Inhibition of benzo[a]pyrene-activating enzymes and DNA binding in human bronchial epithelial BEAS-2B cells by methoxylated flavonoids.
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AbstractCigarette smoking is a major risk factor in lung carcinogenesis via carcinogens such as polycyclic aromatic hydrocarbons (PAHs) and nitrosamines. In this study, we used benzo[a]pyrene (BaP) as the classic PAH compound and BEAS-2B cells, a model of normal human bronchial epithelial cells, to investigate whether 5,7-dimethoxyflavone (5,7-DMF) and 3',4'-DMF compared with resveratrol (RV) have chemopreventive properties in this cancer. Exposure of BEAS-2B cells to [(3)H]BaP (1 microM) showed increasing binding to DNA up to 72 h of exposure, about 20-fold higher than that at 0.5 h exposure. BaP exposure also increased both CYP1A1/1B1 and microsomal epoxide hydrolase (mEH) enzyme activities with a maximum 10-fold increase at 48 h. BaP induced CYP1A1 protein and mRNA levels maximally after 48 h. In contrast, although CYP1B1 mRNA was rapidly induced, its protein expression showed a very poor response. Simultaneous treatment with BaP and 5,7-DMF, 3',4'-DMF or RV for 48 h inhibited BaP-DNA binding by > or =75%, with 3',4'-DMF being the most effective. 5,7-DMF affected CYP1A1 mRNA levels only modestly, whereas 3',4'-DMF was a potent inhibitor. The catalytic activity of CYP1A1/1B1 was reduced over 95% after exposure to 5,7-DMF, 3',4'-DMF or RV, most effectively by 3',4'-DMF. BaP-induced mEH activity was not affected by treatment with 5,7-DMF, but was significantly inhibited by 3',4'-DMF. In contrast, mEH activity was notably increased by RV. Most importantly, western blotting showed all three polyphenols dramatically reducing BaP-induced CYP1A1 protein expression. Both 5,7-DMF and 3',4'-DMF demonstrated very high, about 40-fold, accumulation in BEAS-2B cells. In summary, BaP exposure results in a high level of DNA binding in BEAS-2B cells, which is mainly mediated by induction of CYP1A1 protein, just as in the human lung. Two methoxylated dietary flavonoids with highly specific effects on BaP bioactivation block this DNA binding and CYP1A1 protein expression as effectively as RV, thus making them potential chemopreventive agents for BaP-induced lung carcinogenesis.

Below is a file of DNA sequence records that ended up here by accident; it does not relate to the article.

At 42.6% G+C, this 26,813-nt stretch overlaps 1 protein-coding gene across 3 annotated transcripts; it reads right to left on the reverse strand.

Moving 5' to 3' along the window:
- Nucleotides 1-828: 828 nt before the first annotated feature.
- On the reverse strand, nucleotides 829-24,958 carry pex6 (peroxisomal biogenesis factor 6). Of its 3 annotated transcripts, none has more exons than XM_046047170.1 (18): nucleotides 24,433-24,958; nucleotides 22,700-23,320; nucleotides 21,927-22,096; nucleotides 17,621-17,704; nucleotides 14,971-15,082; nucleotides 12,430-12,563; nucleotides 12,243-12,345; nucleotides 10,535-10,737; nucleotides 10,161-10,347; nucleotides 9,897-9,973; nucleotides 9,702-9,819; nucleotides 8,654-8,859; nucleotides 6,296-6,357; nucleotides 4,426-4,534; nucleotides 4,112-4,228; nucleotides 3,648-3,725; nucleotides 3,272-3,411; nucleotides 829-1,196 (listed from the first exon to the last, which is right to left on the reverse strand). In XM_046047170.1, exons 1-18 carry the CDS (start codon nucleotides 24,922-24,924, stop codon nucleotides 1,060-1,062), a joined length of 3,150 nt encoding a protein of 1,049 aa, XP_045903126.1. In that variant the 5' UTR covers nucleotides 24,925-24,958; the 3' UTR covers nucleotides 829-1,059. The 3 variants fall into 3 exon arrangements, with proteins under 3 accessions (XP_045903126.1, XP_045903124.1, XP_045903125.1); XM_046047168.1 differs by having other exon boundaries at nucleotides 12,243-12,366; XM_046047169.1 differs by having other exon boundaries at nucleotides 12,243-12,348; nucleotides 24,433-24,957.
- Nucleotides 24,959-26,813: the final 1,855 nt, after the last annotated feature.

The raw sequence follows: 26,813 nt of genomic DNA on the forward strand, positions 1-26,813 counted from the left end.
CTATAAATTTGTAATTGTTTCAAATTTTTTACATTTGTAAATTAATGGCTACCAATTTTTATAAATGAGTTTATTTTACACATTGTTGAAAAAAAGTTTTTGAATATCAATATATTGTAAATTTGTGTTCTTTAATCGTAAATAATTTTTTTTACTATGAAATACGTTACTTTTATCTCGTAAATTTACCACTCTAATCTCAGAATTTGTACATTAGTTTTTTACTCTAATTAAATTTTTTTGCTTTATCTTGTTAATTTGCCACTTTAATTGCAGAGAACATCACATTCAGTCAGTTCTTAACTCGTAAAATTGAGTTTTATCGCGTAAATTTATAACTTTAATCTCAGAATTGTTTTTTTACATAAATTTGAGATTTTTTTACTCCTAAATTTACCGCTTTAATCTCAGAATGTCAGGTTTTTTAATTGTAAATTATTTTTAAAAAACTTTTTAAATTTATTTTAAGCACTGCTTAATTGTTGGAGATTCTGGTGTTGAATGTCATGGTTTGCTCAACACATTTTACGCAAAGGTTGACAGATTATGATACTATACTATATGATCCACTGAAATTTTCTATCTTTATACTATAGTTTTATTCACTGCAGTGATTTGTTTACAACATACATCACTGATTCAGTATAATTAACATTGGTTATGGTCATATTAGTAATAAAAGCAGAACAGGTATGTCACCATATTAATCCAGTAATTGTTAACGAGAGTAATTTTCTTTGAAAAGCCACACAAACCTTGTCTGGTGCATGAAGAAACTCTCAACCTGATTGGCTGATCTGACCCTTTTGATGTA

CitationCarcinogenesis 2006, 27 (8):1579-1585
DescriptionDietary modulation of carcinogenesis-related pathwaysDietary item or component studied: 5,7-dimethoxyflavone (5,7 DMF), 3,4-dimethoxyflavone (3,4DMF)Pathways studied: DNA binding and expression of carcinogen-metabolizing enzymesStudy type (in vitro, animals, humans): in vitroImpact on pathway (including dose-response): All polyphenols decreased the BaP-DNA binding, with _75% in the presence of 5,7-DMF or RV and >90%inhibition in the presence of 30,40-DMF (P<0.01)Both methoxylated flavonoids as well as RV effectively inhibited the BaP-induced EROD activity at 97% (5,7-DMF), 96% (RV) and >99%(30,40-DMF) (P<0.001)25 mM 5,7-DMF and 1 mM BaP for 48 h resulted in a modest, non-significant reduction of CYP1A1 at the mRNA level (P<0.001). On the other hand, 30,40-DMF was an extremely potent inhibitor of CYP1A1 mRNA. KEYWORDS CLASSIFICATION: antagonists & inhibitors;Anticarcinogenic Agents;Benzo(a)pyrene;Bronchi;Cells,Cultured;Cytochrome P-450 CYP1A1;Cytochrome P-450 Enzyme System;drug effects;dietary modulation of carcinogenesis-related pathways;Dna;Enzyme Induction;Epithelial Cells;Epoxide Hydrolases;Flavones;Flavonoids;genetics;Humans;Hydrolases;metabolism;pharmacology;Research.